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Coronavirus

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Jimboo

Well-known member
Oct 29, 2019
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Er, everytime the norovirus comes round Mike.
From the NHS website.
The NHS is calling on the public to heed advice and stay at home if they have norovirus to avoid passing it on, as hospitals in England have been forced to close more than 1,100 hospital beds over the last week.
Top medics are concerned about the spread of the winter vomiting bug this year and the impact it is having on hospitals and other services.
They are therefore urging those who catch the virus not to go back to work or school until at least 48 hours after symptoms pass, to avoid passing it on to others.
The latest data from Public Health England (PHE) surveillance showed that the number of positive norovirus laboratory reports during the two weeks in the middle of November (11th-24th) was 28% higher than the average for the last five years.
And almost double the number of hospital beds have been closed every day over the last week than at the same time last year, in a bid to stop the spread of diarrhoea and vomiting to more patients.
 

Mike Hunt

Well-known member
Jan 22, 2020
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Er, everytime the norovirus comes round Mike.
From the NHS website.
The NHS is calling on the public to heed advice and stay at home if they have norovirus to avoid passing it on, as hospitals in England have been forced to close more than 1,100 hospital beds over the last week.
Top medics are concerned about the spread of the winter vomiting bug this year and the impact it is having on hospitals and other services.
They are therefore urging those who catch the virus not to go back to work or school until at least 48 hours after symptoms pass, to avoid passing it on to others.
The latest data from Public Health England (PHE) surveillance showed that the number of positive norovirus laboratory reports during the two weeks in the middle of November (11th-24th) was 28% higher than the average for the last five years.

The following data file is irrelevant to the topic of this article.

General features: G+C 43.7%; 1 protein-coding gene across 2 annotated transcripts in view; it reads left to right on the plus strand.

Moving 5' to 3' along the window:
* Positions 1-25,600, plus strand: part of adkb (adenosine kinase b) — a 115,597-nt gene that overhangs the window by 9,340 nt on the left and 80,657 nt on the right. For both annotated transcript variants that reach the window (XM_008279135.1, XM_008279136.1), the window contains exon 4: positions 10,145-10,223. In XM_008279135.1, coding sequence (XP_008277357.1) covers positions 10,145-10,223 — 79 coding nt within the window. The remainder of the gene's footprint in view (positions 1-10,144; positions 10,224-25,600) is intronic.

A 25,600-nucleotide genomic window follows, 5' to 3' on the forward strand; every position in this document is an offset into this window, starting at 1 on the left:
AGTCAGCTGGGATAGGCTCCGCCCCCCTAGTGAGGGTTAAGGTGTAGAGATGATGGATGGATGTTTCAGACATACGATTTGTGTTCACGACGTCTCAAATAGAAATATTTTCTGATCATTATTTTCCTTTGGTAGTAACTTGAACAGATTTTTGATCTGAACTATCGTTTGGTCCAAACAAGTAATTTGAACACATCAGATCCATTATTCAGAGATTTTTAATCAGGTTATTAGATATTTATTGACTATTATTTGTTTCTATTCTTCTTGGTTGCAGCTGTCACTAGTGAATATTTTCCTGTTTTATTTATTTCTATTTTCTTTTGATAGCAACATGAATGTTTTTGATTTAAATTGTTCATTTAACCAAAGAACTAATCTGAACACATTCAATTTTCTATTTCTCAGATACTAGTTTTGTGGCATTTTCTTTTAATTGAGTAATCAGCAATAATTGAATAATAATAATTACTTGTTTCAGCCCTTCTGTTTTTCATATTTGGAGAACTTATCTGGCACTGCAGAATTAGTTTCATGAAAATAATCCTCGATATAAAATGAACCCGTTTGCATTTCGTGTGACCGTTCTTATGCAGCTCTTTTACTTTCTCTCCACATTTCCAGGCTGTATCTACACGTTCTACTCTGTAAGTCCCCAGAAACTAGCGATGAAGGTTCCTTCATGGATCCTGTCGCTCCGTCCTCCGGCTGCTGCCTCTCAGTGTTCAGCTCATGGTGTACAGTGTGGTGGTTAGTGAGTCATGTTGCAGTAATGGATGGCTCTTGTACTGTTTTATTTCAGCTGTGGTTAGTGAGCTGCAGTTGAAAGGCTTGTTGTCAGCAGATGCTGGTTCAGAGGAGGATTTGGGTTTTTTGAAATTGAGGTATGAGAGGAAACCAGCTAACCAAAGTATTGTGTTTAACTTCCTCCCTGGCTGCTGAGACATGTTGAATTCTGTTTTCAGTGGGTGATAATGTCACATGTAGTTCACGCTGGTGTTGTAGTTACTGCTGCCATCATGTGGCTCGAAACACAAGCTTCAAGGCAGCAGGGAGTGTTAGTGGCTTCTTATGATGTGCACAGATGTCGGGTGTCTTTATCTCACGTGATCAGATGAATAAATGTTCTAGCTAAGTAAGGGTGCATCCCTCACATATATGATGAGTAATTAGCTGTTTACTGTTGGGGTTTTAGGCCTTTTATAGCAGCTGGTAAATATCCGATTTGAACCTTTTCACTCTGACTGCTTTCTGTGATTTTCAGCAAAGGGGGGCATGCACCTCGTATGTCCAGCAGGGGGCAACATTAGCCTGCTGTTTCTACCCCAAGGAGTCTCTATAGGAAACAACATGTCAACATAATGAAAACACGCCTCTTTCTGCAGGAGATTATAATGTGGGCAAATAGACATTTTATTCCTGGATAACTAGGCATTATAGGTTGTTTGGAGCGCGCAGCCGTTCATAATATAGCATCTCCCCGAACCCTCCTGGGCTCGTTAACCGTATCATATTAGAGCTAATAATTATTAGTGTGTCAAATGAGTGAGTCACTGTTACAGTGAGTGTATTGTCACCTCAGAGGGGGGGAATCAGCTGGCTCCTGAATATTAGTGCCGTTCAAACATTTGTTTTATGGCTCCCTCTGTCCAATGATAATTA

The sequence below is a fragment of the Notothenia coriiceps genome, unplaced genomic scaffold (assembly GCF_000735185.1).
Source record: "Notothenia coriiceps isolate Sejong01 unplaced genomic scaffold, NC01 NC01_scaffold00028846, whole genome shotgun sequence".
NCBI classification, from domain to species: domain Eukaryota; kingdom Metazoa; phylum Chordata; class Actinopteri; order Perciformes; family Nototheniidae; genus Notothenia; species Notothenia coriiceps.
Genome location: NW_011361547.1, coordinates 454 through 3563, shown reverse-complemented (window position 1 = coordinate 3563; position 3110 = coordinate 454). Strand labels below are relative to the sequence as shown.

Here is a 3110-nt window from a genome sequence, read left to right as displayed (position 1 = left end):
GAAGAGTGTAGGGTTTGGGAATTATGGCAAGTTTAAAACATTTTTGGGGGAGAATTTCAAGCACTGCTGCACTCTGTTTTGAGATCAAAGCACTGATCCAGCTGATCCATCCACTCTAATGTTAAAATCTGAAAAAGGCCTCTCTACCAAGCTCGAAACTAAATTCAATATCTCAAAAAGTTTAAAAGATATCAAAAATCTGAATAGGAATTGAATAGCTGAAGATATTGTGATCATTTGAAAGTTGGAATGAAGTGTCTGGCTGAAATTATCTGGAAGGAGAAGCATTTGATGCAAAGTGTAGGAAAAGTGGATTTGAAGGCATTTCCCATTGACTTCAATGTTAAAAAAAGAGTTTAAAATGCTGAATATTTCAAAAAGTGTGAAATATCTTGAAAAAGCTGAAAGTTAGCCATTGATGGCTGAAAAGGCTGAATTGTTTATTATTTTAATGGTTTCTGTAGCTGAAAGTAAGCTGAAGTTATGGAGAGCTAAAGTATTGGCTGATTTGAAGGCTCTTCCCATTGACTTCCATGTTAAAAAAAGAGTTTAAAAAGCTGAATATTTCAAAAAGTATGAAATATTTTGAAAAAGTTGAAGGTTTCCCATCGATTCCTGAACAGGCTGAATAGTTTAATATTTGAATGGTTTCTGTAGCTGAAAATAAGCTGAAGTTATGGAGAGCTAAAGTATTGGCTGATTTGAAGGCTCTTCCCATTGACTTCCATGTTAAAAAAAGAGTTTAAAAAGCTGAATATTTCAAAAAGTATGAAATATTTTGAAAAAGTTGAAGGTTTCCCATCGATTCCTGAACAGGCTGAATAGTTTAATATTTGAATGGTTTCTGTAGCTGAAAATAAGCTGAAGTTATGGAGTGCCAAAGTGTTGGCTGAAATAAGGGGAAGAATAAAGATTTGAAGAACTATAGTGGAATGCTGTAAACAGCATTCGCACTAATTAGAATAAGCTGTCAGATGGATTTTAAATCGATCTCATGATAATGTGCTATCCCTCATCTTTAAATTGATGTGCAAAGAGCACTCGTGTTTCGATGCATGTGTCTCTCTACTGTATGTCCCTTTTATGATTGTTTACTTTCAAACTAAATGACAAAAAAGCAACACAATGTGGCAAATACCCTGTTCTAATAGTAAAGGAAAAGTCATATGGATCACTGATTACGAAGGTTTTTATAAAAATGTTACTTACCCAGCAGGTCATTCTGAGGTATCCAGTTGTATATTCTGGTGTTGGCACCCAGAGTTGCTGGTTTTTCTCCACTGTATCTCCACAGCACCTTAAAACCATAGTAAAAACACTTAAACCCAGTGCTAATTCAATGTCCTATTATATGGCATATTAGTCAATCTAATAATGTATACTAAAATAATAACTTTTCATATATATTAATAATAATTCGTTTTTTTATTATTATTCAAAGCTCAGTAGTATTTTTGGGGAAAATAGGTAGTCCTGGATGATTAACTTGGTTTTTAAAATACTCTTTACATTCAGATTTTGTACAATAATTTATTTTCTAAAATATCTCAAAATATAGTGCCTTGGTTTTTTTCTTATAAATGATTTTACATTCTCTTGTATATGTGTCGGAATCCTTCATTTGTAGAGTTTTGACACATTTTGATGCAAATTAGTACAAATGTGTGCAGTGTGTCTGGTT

And almost double the number of hospital beds have been closed every day over the last week than at the same time last year, in a bid to stop the spread of diarrhoea and vomiting to more patients.
Norovirus causes around 800 deaths a year in the US. Deaths from COVID 19 have already passed 7000.
 

Jimboo

Well-known member
Oct 29, 2019
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Yeah, but you asked a question about diarrhea and beds. I am well aware of the covid figures. The NHS unfortunately gets itself overrun a lot.
 

Mike Hunt

Well-known member
Jan 22, 2020
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Yeah, but you asked a question about diarrhea and beds. I am well aware of the covid figures. The NHS unfortunately gets itself overrun a lot.
I was responding to an assertion that Diarrhea kills more people each year than COVID-19 has/will
 

Jimboo

Well-known member
Oct 29, 2019
510
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Yeah , got ya. However WHO figures are Each year diarrhoea kills around 525 000 children under five. So maybe that's not the case either.
 

gel

Moderator
My wife has the virus (NHS worker), I am at risk (Asthma).
I work in local government and have now deployed most staff to work from home.
We have found a lot of local supermarkets having empty shelves prior to our isolation.
All online deliveries unavailable for nearly a month.
Sorry to hear this Mike too. Hopefully things are improving now for you.
 

insider9

Well-known member
Sep 20, 2016
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Sorry, I respectfully disagree PP. Yes panic serves no purpose but people are rightly scared. Death rate keeps climbing and it's at 9.4% on UK already for a virus that spreads like a wildfire. R0 and mortality rate is comparable to Smallpox. Comparisons to seasonal flu are grossly inadequate. Comparing conditions to that of a world war would be more appropriate.

No known vaccines have been developed for any other coronavirus to date in nearly two decades of research. On top of we're being misinformed daily.
Like any living organism it will die
And sorry to not pick but viruses are not living things as they can not replicate on their own.

Hope you're well.
 
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plastic penguin

Well-known member
Apr 28, 2008